The pig scramble is an annual event at the Fourth of July Woodside Jr. Rodeo; small kids chase even smaller pigs and get a prize for catching one
The Committee For a Humane Woodside thinks the pig scramble is a cruel event that injures pigs. They collected nearly 200 signatures from Woodside residents in an effort to stop the event.
But the Mounted Patrol of San Mateo County, which hosts the event, has a different take on this. Its leaders feel that the pig scramble highlights their Western values, and does not harm small pigs. Is this event in line with the values our town is interested in promoting?
The Mounted Patrol is a group of men who focus on promoting horse and equine activities. They are also available to help with local emergency services.
The Mounted Patrol has been around for 75 years. According to the Mounted Patrol Foundation website, its goal is to create a community that educates and supports the contribution of horses for work and recreation.
Terry Welcome of the Mounted Patrol told the Almanac that the pig scramble is a part of a Western tradition showcasing "independence, hard work, responsibility, and compassion for animals that help do much of the ranch work, and camaraderie."
However, a search of the archives in the National Cowboy Museum yielded no information relating to pig scrambles as a part of Western heritage. Also, there are no references to pig scrambles or pig wrestling in the 2017 Northern California Jr. Rodeo Association (NCJRA) rodeo schedules, except for the Woodside rodeo.
Nevertheless, Mr. Welcome of the Patrol has said that "the pig scramble is wholesome, a part of Western tradition that's being lost in this country." But it doesn't seem to have ever been a documented tradition.
According to the Mounted Patrol's website, the group is dedicated to promoting interest in equestrian activities. The pig scramble appears to simply be an event that the Mounted Patrol enjoys hosting.
The Mounted Patrol told the Almanac that it made the 2016 pig scramble gentler in response to complaints from the community to make it more humane for the pigs. It is clear from a video produced in 2016 that the Mounted Patrol did not make last year's pig scramble event gentle or humane for the pigs.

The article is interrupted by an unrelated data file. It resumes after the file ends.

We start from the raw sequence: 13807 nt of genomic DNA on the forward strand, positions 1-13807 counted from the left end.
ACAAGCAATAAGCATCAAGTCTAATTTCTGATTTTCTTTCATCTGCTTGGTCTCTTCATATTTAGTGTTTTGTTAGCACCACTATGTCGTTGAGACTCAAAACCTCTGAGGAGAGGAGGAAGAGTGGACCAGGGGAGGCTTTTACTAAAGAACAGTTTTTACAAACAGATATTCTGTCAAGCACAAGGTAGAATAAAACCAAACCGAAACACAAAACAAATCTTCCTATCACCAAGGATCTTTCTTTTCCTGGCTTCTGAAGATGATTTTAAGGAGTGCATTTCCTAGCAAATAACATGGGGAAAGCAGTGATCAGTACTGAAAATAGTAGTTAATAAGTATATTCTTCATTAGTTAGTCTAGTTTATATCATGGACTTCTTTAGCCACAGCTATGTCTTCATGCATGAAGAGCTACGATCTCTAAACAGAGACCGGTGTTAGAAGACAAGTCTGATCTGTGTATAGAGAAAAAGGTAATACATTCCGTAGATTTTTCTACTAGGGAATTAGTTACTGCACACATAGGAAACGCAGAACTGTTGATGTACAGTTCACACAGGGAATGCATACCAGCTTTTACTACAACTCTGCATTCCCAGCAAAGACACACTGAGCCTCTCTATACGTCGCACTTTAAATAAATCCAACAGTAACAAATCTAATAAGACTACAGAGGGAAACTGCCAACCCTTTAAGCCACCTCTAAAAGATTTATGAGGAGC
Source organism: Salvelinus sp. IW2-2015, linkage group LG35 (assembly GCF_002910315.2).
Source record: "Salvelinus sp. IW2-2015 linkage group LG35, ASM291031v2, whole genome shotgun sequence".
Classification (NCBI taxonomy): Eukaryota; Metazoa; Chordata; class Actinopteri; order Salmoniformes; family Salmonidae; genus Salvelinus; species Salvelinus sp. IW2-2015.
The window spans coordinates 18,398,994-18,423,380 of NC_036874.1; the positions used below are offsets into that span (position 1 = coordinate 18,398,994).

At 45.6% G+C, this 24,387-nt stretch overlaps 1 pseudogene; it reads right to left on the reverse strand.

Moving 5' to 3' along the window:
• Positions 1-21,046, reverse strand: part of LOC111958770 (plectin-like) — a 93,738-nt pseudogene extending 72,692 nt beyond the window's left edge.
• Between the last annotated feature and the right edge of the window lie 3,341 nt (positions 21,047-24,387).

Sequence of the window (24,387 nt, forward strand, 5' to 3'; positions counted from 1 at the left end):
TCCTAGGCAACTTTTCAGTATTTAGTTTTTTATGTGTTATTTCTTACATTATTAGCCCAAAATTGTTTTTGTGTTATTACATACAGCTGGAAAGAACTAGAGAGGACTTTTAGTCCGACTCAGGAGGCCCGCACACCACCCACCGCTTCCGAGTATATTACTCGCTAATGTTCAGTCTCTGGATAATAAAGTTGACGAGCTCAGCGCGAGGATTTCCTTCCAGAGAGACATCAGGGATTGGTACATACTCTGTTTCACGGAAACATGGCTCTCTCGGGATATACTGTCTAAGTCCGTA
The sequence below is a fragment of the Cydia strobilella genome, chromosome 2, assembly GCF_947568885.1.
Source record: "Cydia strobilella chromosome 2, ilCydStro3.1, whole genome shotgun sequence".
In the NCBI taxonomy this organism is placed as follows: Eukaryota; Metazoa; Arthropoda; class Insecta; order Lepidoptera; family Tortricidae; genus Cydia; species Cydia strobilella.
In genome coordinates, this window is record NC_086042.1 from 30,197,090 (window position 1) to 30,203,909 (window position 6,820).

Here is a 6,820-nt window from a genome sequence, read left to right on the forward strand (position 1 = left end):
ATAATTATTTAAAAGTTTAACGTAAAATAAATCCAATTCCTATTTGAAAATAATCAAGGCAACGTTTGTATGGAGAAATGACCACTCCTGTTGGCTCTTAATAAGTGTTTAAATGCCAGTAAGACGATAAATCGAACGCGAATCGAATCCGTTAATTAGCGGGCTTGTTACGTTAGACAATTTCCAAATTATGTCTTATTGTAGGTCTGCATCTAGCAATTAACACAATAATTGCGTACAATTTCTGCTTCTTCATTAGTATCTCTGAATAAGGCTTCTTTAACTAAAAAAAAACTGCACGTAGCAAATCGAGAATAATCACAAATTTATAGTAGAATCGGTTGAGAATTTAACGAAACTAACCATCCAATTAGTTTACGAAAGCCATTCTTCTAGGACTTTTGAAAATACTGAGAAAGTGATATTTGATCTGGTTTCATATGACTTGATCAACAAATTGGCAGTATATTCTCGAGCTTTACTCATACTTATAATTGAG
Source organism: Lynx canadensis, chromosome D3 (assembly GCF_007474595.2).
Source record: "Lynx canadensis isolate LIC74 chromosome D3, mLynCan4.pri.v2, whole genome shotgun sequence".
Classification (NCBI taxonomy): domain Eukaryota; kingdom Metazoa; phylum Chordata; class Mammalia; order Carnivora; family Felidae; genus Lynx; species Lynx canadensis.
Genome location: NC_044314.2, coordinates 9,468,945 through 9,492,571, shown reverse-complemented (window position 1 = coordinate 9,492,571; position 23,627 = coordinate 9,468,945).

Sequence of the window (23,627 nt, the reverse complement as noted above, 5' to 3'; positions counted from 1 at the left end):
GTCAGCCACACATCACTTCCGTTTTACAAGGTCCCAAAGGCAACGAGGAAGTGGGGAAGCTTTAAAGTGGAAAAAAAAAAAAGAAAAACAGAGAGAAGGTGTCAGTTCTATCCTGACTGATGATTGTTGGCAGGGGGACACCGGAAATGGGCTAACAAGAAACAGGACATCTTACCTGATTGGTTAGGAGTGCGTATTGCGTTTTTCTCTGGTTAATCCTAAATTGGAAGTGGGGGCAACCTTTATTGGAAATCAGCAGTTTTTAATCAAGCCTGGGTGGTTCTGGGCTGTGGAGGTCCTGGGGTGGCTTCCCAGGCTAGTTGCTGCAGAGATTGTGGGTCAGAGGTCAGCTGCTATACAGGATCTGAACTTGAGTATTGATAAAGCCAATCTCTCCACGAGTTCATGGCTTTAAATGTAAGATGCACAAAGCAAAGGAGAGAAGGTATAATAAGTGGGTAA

The Mounted Patrol claimed that there was no dragging of the pigs from their legs, yet the announcer said in the video, "the best way to catch them is to hold them by their back legs or their front legs."
The video showed people making loud noises, kids chasing after small squealing pigs, and finally supervisors dangling and dragging the screeching pigs by their back legs or front legs, then putting them into the trailer.
According to DNL Farms Ltd, a low-stress pig handling training company located in White Fox Saskatchewan, Canada, signs of a stressed pig include open-mouthed breathing, increased body temperature, refusal to move, squealing, squawking/gasping noises, and collapsing.
Furthermore, if there are too many pigs in a trailer, if they're scrambling to get away, piling on top of each other, refusing to move in bunches, or slipping, pigs are showing stress and fear.
Handler actions that cause fear and stress in pigs include too many people, too much movement or activity, and lots of noise.
Clearly the pigs in the pig scramble video are demonstrating several signs of fear and stress.
Does the community want to take part in the pig scramble? This February, my brother and his friend polled 55 Woodside kids ages 8 to 12, asking, "would you be upset if the pig scramble was no longer a part of the Woodside Jr. Rodeo?" Seventy-five percent of the kids said they would not mind if the event was no longer a part of the rodeo.
The Committee for a Humane Woodside also created a petition to stop the pig scramble. Nearly 200 Woodside residents signed it. Another online petition initiated by Animal Place has garnered over 26,515 signatures from people around the world to end the pig scramble. Since thousands of people are against it, why does Woodside still allow this event?
The pig scramble does not seem to be connected to the Mounted Patrol's Western values. And, it proves to cause stress, fear, and possible injury to the pigs. Many people in the community are passionately against the event. The Mounted Patrol should host an event in place of the pig scramble that truly expresses Western values and heritage, an event that treats animals in a humane way, and an event that the community as a whole will value.
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